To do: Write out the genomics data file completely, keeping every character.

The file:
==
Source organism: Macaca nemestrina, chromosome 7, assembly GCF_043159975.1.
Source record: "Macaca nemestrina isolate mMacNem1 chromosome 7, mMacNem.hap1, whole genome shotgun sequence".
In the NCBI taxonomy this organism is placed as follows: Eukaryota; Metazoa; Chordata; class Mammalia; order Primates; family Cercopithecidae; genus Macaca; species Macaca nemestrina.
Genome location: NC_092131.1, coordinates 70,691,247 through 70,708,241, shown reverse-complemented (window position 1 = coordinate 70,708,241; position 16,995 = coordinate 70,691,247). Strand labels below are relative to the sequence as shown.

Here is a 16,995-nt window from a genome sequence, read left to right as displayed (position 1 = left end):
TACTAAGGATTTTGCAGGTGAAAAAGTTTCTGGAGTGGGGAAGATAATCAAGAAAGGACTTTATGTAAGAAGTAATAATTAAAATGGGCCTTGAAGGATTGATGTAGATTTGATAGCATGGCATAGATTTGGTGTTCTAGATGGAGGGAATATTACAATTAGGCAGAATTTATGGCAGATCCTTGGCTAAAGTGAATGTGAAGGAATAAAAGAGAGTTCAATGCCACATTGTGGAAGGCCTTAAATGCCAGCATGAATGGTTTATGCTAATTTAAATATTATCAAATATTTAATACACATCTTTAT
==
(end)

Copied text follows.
Source organism: Macaca nemestrina, chromosome 7, assembly GCF_043159975.1.
Source record: "Macaca nemestrina isolate mMacNem1 chromosome 7, mMacNem.hap1, whole genome shotgun sequence".
In the NCBI taxonomy this organism is placed as follows: Eukaryota; Metazoa; Chordata; class Mammalia; order Primates; family Cercopithecidae; genus Macaca; species Macaca nemestrina.
Genome location: NC_092131.1, coordinates 70,691,247 through 70,708,241, shown reverse-complemented (window position 1 = coordinate 70,708,241; position 16,995 = coordinate 70,691,247). Strand labels below are relative to the sequence as shown.

Here is a 16,995-nt window from a genome sequence, read left to right as displayed (position 1 = left end):
TACTAAGGATTTTGCAGGTGAAAAAGTTTCTGGAGTGGGGAAGATAATCAAGAAAGGACTTTATGTAAGAAGTAATAATTAAAATGGGCCTTGAAGGATTGATGTAGATTTGATAGCATGGCATAGATTTGGTGTTCTAGATGGAGGGAATATTACAATTAGGCAGAATTTATGGCAGATCCTTGGCTAAAGTGAATGTGAAGGAATAAAAGAGAGTTCAATGCCACATTGTGGAAGGCCTTAAATGCCAGCATGAATGGTTTATGCTAATTTAAATATTATCAAATATTTAATACACATCTTTAT